Chef today updated its tool for automating the management of IT infrastructure as part of an effort to further eliminate the need to rely on manual processes that generally fail to scale.
John Wyss, vice president of product for Chef, said Chef Infra 16 adds a Unified Mode that provides a more streamlined means of executing policies and adds support for YAML, which means IT teams can now employ Chef to automate the management of infrastructure without having to write code.
In addition, Chef has made it easier to update legacy instances of cookbooks built using Chef and added support for Arm processors.
Interest in automating the management of IT infrastructure is expected to accelerate considerably in the wake of the economic downturn brought on by the COVID-19 pandemic. Many IT teams are likely to be considerably reduced in size. The remaining IT staff will need to automate the management of IT at much greater degrees than ever before. Much of that infrastructure soon may also be residing in a public cloud rather than in an on-premises IT environment.
Of course, Chef is not the only way to automate the management of IT infrastructure. However, IT professionals who master Chef typically are able to create workflows that automate a wider range of tasks.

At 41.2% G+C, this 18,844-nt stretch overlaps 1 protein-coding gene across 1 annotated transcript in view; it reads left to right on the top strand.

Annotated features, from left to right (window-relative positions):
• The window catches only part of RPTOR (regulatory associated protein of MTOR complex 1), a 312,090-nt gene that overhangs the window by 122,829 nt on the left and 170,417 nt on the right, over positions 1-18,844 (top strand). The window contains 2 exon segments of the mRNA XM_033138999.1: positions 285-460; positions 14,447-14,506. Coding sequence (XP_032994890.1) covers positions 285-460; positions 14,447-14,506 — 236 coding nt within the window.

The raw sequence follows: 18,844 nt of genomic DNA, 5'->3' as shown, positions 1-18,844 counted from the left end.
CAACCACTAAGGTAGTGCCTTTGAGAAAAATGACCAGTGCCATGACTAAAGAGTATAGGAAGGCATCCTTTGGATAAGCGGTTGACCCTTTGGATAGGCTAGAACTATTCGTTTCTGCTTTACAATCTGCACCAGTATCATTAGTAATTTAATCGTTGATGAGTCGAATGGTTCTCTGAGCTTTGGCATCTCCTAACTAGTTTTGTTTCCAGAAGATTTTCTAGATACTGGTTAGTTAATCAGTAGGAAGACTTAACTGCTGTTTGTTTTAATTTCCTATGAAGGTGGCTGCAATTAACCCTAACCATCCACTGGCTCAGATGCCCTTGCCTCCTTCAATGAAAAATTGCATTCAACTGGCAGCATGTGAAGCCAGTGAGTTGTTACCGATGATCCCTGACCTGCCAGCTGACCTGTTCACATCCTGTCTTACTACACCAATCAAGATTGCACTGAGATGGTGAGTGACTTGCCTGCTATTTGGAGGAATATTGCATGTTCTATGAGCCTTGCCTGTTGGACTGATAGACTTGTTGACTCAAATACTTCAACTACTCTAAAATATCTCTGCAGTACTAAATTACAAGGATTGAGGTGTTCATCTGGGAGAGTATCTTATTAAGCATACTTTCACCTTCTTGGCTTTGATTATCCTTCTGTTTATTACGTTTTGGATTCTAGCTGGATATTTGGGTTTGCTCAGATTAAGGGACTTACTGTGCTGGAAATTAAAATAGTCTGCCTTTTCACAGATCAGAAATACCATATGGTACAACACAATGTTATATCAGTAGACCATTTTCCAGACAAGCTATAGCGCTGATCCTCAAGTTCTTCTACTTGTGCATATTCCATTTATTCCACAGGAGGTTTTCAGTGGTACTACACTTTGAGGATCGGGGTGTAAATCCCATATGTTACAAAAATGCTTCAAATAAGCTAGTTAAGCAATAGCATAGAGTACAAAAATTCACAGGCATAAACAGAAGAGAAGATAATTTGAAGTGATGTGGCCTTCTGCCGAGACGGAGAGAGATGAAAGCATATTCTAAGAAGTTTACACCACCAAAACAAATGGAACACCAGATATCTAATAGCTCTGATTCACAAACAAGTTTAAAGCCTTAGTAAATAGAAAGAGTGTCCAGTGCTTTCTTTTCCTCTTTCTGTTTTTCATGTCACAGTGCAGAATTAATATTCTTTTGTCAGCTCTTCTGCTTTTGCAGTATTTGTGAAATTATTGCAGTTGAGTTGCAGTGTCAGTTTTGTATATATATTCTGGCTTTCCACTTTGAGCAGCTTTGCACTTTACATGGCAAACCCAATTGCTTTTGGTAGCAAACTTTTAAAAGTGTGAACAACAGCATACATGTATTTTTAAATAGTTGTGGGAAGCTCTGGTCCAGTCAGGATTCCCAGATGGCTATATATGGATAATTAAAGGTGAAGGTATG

As an early pioneer of using code to manage infrastructure, Chef has been making a case for employing the Ruby programming language to make it easier to manage IT infrastructure at scale. While adoption of Chef largely has been limited to IT professionals who could master Ruby, Wyss noted those individuals who have mastered Chef will be in much higher demand as organizations look for IT professionals who have the skills required to manage tasks that otherwise would have required a much larger staff.
It remains to be seen to what degree IT professionals might embrace IT automation frameworks further. Many have developed their own scripts to automate a task. The challenge IT organizations have encountered is that those scripts are usually poorly documented and generally fail to scale. Automation frameworks provide a means to consistently manage IT infrastructure at scale in a way that is easily repeatable.
In the meantime, the debate of who inside the IT organization will automate the management of infrastructure continues to rage. Some IT organizations want developers to be responsible for the entire stack as part of an effort to reduce headcount, while other organizations prefer to have developers for a variety of reasons focus all their energies on writing application code. Regardless of who automates the management of infrastructure, the one thing that just about everyone agrees on is that legacy processes for managing IT infrastructure that typically involve many rote mundane tasks are no longer the way to work.
In fact, increased reliance on IT automation might accelerate the adoption of best DevOps practices because the frameworks required to automate the management of the underlying infrastructure might have been put in place already by the IT operations team, noted Wyss. Otherwise, the DevOps team itself has to put those IT automation frameworks in place with or without the help of the rest of the IT operations staff, which is a current state of affairs that many DevOps teams would just assume live without.